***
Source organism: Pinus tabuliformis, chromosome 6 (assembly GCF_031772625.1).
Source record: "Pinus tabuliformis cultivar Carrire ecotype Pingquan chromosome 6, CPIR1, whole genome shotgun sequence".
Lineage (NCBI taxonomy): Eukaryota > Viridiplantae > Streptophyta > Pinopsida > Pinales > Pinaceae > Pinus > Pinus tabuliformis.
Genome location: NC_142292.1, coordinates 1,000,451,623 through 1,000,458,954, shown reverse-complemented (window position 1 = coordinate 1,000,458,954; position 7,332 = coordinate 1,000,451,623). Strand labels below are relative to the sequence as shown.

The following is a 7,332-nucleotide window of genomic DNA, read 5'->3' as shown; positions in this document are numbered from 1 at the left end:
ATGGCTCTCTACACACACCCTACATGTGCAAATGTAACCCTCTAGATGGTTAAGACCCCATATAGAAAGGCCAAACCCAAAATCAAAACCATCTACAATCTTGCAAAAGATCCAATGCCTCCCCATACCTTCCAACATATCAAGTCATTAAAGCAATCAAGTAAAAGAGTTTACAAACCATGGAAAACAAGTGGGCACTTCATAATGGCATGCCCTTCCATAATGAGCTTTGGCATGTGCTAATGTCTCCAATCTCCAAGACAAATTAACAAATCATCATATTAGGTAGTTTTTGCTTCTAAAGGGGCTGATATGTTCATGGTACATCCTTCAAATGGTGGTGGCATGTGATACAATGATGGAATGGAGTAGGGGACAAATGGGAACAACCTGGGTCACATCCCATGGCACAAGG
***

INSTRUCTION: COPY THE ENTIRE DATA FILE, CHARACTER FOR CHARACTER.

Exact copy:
Source organism: Pinus tabuliformis, chromosome 6 (assembly GCF_031772625.1).
Source record: "Pinus tabuliformis cultivar Carrire ecotype Pingquan chromosome 6, CPIR1, whole genome shotgun sequence".
Lineage (NCBI taxonomy): Eukaryota > Viridiplantae > Streptophyta > Pinopsida > Pinales > Pinaceae > Pinus > Pinus tabuliformis.
Genome location: NC_142292.1, coordinates 1,000,451,623 through 1,000,458,954, shown reverse-complemented (window position 1 = coordinate 1,000,458,954; position 7,332 = coordinate 1,000,451,623). Strand labels below are relative to the sequence as shown.

The following is a 7,332-nucleotide window of genomic DNA, read 5'->3' as shown; positions in this document are numbered from 1 at the left end:
ATGGCTCTCTACACACACCCTACATGTGCAAATGTAACCCTCTAGATGGTTAAGACCCCATATAGAAAGGCCAAACCCAAAATCAAAACCATCTACAATCTTGCAAAAGATCCAATGCCTCCCCATACCTTCCAACATATCAAGTCATTAAAGCAATCAAGTAAAAGAGTTTACAAACCATGGAAAACAAGTGGGCACTTCATAATGGCATGCCCTTCCATAATGAGCTTTGGCATGTGCTAATGTCTCCAATCTCCAAGACAAATTAACAAATCATCATATTAGGTAGTTTTTGCTTCTAAAGGGGCTGATATGTTCATGGTACATCCTTCAAATGGTGGTGGCATGTGATACAATGATGGAATGGAGTAGGGGACAAATGGGAACAACCTGGGTCACATCCCATGGCACAAGG